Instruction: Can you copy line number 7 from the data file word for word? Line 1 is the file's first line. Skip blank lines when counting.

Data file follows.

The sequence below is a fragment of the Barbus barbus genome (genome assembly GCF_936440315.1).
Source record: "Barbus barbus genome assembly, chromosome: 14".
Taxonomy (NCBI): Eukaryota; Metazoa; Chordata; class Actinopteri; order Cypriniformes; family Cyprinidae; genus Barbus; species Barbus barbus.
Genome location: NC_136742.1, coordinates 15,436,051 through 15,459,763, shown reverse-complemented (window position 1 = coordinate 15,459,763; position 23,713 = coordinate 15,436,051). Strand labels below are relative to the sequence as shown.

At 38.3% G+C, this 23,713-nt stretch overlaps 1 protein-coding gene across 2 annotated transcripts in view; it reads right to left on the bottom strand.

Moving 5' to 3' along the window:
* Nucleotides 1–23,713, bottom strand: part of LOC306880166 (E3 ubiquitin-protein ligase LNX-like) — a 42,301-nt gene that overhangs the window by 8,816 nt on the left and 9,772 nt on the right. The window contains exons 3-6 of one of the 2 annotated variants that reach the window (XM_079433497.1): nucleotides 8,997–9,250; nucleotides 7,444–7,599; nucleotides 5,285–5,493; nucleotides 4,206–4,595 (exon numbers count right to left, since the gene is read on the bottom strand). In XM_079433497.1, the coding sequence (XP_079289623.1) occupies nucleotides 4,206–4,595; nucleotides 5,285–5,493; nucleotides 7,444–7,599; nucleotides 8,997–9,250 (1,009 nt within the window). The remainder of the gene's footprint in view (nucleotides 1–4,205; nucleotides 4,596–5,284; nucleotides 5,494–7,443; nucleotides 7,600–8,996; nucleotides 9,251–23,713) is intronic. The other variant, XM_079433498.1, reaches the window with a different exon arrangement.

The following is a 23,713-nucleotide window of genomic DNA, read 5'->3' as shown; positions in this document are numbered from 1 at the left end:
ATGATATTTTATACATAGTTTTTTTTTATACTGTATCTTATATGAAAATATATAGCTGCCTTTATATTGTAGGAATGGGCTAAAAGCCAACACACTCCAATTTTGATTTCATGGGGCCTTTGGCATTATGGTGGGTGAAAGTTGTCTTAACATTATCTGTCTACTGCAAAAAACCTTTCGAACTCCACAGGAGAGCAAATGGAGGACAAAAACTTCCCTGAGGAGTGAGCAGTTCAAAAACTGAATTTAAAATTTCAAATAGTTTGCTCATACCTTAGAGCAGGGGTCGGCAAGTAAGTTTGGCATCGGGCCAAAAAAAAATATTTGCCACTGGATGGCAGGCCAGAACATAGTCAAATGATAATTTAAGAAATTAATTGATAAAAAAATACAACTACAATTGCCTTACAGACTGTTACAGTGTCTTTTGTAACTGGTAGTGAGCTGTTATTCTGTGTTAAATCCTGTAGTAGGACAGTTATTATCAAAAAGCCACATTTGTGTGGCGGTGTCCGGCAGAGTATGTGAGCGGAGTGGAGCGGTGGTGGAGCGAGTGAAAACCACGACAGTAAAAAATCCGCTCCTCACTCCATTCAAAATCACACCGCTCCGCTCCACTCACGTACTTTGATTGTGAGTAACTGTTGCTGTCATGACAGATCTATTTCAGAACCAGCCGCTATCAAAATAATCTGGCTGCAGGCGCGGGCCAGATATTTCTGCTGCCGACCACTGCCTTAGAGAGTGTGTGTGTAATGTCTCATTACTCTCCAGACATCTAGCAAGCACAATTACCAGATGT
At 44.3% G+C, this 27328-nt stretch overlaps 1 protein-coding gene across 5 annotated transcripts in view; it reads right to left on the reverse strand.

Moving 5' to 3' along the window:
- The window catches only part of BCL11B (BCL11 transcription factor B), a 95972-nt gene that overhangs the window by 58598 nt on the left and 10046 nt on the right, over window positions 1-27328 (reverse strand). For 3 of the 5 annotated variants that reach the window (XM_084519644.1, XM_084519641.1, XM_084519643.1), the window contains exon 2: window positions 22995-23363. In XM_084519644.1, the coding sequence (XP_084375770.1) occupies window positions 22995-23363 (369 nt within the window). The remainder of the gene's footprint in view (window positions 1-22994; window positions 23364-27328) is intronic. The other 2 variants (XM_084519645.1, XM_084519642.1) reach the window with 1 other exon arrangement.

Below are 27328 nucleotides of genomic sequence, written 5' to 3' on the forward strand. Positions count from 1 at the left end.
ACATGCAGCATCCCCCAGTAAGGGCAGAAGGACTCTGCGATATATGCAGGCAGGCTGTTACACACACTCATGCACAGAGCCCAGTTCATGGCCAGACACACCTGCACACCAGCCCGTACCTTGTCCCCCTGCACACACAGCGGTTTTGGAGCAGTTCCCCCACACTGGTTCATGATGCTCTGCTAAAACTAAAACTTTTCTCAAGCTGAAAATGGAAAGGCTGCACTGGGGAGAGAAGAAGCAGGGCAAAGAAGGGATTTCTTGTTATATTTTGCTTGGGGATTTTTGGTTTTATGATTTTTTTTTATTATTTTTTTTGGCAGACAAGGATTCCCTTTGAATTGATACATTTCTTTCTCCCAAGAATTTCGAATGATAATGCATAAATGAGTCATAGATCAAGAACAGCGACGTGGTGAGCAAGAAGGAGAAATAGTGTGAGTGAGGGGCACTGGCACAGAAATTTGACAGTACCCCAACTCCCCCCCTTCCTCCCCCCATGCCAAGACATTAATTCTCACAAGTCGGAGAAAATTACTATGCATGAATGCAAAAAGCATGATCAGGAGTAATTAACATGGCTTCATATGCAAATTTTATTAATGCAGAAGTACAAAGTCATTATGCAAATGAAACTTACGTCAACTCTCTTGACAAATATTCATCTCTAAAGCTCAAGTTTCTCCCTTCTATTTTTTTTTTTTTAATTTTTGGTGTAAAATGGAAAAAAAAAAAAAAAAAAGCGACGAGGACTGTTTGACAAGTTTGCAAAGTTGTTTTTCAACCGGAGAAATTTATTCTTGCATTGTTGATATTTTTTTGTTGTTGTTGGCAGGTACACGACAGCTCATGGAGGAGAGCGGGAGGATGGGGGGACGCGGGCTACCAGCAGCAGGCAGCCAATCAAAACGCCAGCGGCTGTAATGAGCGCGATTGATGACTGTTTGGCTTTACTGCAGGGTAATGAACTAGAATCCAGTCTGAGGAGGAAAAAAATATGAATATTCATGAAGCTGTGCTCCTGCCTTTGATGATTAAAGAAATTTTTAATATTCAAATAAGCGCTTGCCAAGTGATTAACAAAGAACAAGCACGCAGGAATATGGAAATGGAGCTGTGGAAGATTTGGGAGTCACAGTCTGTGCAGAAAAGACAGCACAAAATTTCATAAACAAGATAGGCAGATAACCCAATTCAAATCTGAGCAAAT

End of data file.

* Nucleotides 1–23,713, bottom strand: part of LOC306880166 (E3 ubiquitin-protein ligase LNX-like) — a 42,301-nt gene that overhangs the window by 8,816 nt on the left and 9,772 nt on the right. The window contains exons 3-6 of one of the 2 annotated variants that reach the window (XM_079433497.1): nucleotides 8,997–9,250; nucleotides 7,444–7,599; nucleotides 5,285–5,493; nucleotides 4,206–4,595 (exon numbers count right to left, since the gene is read on the bottom strand). In XM_079433497.1, the coding sequence (XP_079289623.1) occupies nucleotides 4,206–4,595; nucleotides 5,285–5,493; nucleotides 7,444–7,599; nucleotides 8,997–9,250 (1,009 nt within the window). The remainder of the gene's footprint in view (nucleotides 1–4,205; nucleotides 4,596–5,284; nucleotides 5,494–7,443; nucleotides 7,600–8,996; nucleotides 9,251–23,713) is intronic. The other variant, XM_079433498.1, reaches the window with a different exon arrangement.